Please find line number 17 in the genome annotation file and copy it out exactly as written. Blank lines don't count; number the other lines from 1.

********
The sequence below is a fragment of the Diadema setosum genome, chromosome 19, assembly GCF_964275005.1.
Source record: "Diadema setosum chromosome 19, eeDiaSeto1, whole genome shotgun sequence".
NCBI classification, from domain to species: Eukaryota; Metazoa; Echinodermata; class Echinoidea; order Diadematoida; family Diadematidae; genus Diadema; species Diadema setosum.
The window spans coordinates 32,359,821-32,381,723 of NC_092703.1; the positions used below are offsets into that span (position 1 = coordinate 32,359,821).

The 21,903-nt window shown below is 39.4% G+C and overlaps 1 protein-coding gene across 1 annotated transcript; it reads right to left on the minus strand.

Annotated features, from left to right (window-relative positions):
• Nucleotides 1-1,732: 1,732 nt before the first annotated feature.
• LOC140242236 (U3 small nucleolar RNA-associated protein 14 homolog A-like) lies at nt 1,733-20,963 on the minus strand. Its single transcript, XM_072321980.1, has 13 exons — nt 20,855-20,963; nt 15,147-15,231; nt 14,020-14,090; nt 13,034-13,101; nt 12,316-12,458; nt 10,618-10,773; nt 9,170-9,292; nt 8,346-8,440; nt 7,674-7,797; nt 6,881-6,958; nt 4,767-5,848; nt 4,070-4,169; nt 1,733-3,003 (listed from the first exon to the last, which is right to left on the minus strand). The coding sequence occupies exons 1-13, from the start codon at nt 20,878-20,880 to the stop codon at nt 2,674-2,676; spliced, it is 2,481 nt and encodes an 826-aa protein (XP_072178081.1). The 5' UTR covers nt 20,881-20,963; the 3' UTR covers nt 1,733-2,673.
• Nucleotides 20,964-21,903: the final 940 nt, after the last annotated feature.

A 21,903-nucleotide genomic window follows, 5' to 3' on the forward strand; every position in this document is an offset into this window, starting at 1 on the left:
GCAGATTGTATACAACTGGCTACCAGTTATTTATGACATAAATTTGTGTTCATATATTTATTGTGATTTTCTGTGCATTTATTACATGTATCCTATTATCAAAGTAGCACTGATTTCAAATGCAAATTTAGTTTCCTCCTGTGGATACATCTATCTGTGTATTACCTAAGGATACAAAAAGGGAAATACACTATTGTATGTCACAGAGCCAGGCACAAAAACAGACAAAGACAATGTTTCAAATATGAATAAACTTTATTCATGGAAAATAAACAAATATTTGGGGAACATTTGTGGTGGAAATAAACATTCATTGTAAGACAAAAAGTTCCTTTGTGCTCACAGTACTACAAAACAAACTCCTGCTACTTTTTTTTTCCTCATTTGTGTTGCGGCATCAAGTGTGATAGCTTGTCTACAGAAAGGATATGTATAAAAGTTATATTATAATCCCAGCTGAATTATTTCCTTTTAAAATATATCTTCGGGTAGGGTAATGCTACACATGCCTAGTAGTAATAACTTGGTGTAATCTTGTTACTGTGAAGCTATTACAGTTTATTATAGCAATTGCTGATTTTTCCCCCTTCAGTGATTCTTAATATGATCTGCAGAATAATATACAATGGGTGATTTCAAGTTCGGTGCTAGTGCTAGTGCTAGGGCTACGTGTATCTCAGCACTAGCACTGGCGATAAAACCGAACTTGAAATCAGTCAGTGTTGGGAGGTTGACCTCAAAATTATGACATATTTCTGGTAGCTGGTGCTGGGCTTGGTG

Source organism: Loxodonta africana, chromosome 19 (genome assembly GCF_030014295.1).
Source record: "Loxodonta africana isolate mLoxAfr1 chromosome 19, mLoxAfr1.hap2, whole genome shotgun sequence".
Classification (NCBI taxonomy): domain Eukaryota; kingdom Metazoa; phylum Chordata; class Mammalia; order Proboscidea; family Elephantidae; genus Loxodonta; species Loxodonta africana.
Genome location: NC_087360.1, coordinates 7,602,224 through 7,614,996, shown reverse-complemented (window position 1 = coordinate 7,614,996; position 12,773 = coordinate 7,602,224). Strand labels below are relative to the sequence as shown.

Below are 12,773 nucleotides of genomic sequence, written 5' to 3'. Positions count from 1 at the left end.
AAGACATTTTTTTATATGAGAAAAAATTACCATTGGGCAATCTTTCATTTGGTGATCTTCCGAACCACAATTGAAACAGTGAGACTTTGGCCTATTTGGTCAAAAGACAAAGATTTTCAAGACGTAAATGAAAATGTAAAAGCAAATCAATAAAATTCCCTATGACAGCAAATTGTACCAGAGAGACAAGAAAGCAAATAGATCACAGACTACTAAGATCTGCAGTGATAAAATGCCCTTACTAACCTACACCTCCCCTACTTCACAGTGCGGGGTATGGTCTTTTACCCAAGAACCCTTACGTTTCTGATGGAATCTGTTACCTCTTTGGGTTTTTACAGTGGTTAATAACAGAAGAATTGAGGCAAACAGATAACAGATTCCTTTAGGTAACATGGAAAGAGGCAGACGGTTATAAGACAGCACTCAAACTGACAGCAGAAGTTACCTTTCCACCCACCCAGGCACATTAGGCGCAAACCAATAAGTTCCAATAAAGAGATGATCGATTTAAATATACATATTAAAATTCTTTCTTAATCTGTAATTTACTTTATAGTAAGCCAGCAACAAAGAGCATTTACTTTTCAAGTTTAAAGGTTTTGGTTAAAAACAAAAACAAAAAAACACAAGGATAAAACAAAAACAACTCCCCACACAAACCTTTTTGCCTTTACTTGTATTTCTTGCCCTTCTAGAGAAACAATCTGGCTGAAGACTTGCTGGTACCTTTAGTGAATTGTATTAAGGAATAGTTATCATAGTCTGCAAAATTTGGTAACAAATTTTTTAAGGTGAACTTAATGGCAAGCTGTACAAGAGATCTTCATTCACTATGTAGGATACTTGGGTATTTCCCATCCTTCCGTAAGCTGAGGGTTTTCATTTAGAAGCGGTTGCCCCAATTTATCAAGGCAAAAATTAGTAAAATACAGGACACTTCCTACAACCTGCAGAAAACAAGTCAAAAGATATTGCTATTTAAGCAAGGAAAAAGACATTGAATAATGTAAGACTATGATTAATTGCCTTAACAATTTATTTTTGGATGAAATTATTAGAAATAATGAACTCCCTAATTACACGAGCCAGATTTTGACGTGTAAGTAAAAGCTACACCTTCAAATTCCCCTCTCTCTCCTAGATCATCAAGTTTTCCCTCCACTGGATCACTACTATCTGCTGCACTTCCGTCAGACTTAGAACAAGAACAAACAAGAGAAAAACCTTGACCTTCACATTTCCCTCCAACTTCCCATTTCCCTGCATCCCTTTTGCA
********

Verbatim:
AAGACATTTTTTTATATGAGAAAAAATTACCATTGGGCAATCTTTCATTTGGTGATCTTCCGAACCACAATTGAAACAGTGAGACTTTGGCCTATTTGGTCAAAAGACAAAGATTTTCAAGACGTAAATGAAAATGTAAAAGCAAATCAATAAAATTCCCTATGACAGCAAATTGTACCAGAGAGACAAGAAAGCAAATAGATCACAGACTACTAAGATCTGCAGTGATAAAATGCCCTTACTAACCTACACCTCCCCTACTTCACAGTGCGGGGTATGGTCTTTTACCCAAGAACCCTTACGTTTCTGATGGAATCTGTTACCTCTTTGGGTTTTTACAGTGGTTAATAACAGAAGAATTGAGGCAAACAGATAACAGATTCCTTTAGGTAACATGGAAAGAGGCAGACGGTTATAAGACAGCACTCAAACTGACAGCAGAAGTTACCTTTCCACCCACCCAGGCACATTAGGCGCAAACCAATAAGTTCCAATAAAGAGATGATCGATTTAAATATACATATTAAAATTCTTTCTTAATCTGTAATTTACTTTATAGTAAGCCAGCAACAAAGAGCATTTACTTTTCAAGTTTAAAGGTTTTGGTTAAAAACAAAAACAAAAAAACACAAGGATAAAACAAAAACAACTCCCCACACAAACCTTTTTGCCTTTACTTGTATTTCTTGCCCTTCTAGAGAAACAATCTGGCTGAAGACTTGCTGGTACCTTTAGTGAATTGTATTAAGGAATAGTTATCATAGTCTGCAAAATTTGGTAACAAATTTTTTAAGGTGAACTTAATGGCAAGCTGTACAAGAGATCTTCATTCACTATGTAGGATACTTGGGTATTTCCCATCCTTCCGTAAGCTGAGGGTTTTCATTTAGAAGCGGTTGCCCCAATTTATCAAGGCAAAAATTAGTAAAATACAGGACACTTCCTACAACCTGCAGAAAACAAGTCAAAAGATATTGCTATTTAAGCAAGGAAAAAGACATTGAATAATGTAAGACTATGATTAATTGCCTTAACAATTTATTTTTGGATGAAATTATTAGAAATAATGAACTCCCTAATTACACGAGCCAGATTTTGACGTGTAAGTAAAAGCTACACCTTCAAATTCCCCTCTCTCTCCTAGATCATCAAGTTTTCCCTCCACTGGATCACTACTATCTGCTGCACTTCCGTCAGACTTAGAACAAGAACAAACAAGAGAAAAACCTTGACCTTCACATTTCCCTCCAACTTCCCATTTCCCTGCATCCCTTTTGCA